Google’s latest bid to push hybrid work is a $99 rate at its on-campus hotel

Google’s latest bid to push hybrid work is a $99 rate at its on-campus hotel
Written by Techbot

Google thinks it has a way to get more hybrid workers into the office: eliminate the commute when they do need to leave home. CNBC says it has learned of a summer promotion that lets full-time staff book stays at the Bay View campus’ hotel for $99 per night through September 30th. The offer is meant to help employees “transition to the hybrid workplace,” according to the offer. Workers can theoretically have the benefits of both the office and home while never having to travel far.

We’ve asked Google for comment. A spokesperson talking to CNBC says the firm routinely offers employee specials for its facilities.

The catch, as you might guess, is that employees have to pay for the hotel stays themselves. While the roughly $3,000 per month needed to take up the offer isn’t out of line with apartment rentals and includes full service, it still amounts to paying to live at work without a substantial discount. Google team members have to either forego a home of their own or effectively pay rent for two places. The hotel offer is also only truly useful for people working at Bay View, which primarily houses ad-related teams. Those who still have to work at the older campus can’t benefit.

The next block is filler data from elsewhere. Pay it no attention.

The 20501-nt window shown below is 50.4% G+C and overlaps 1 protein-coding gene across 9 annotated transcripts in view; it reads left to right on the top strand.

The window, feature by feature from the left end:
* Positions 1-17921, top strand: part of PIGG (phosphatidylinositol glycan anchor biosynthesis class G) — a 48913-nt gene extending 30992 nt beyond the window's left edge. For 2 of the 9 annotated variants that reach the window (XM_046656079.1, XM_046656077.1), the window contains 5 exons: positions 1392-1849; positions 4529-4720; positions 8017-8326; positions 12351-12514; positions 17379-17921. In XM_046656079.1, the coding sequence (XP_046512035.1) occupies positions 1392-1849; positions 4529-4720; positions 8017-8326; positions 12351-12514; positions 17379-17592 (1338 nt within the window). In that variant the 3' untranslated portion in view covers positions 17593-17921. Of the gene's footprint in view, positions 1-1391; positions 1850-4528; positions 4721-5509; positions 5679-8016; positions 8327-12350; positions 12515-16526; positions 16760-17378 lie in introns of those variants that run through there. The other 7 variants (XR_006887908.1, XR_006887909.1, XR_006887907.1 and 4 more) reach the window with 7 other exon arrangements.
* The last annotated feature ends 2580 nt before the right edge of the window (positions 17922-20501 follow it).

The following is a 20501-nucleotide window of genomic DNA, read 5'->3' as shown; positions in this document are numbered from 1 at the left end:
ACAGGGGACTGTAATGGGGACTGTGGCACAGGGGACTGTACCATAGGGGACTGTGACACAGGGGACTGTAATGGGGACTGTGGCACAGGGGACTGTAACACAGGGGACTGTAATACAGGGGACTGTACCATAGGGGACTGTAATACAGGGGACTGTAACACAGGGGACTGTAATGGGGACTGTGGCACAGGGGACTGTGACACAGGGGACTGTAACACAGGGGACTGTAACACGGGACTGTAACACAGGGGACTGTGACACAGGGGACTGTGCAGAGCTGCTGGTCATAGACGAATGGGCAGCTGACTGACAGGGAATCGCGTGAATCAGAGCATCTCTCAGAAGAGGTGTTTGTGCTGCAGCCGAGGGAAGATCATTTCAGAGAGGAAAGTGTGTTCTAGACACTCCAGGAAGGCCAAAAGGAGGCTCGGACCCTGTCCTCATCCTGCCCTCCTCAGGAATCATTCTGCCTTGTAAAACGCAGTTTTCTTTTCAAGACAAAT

The hotel special comes as Google steps up pressure on remote workers it wants to come back. The tech giant started returning some employees to its offices in 2022, when it mandated three days a week for affected people. Some balked at the prospect, though, arguing that in-person work led to high living costs and reduced productivity. Google wasn’t deterred, though, and this June started considering office presences in performance reviews.

The escalating tensions now come with the prospect of regulatory action. YouTube contractors who voted to unionize have accused Google and its contracting firm Cognizant of abusing return-to-office policies to stifle labor organization, and filed a complaint with the National Labor Relations Board.

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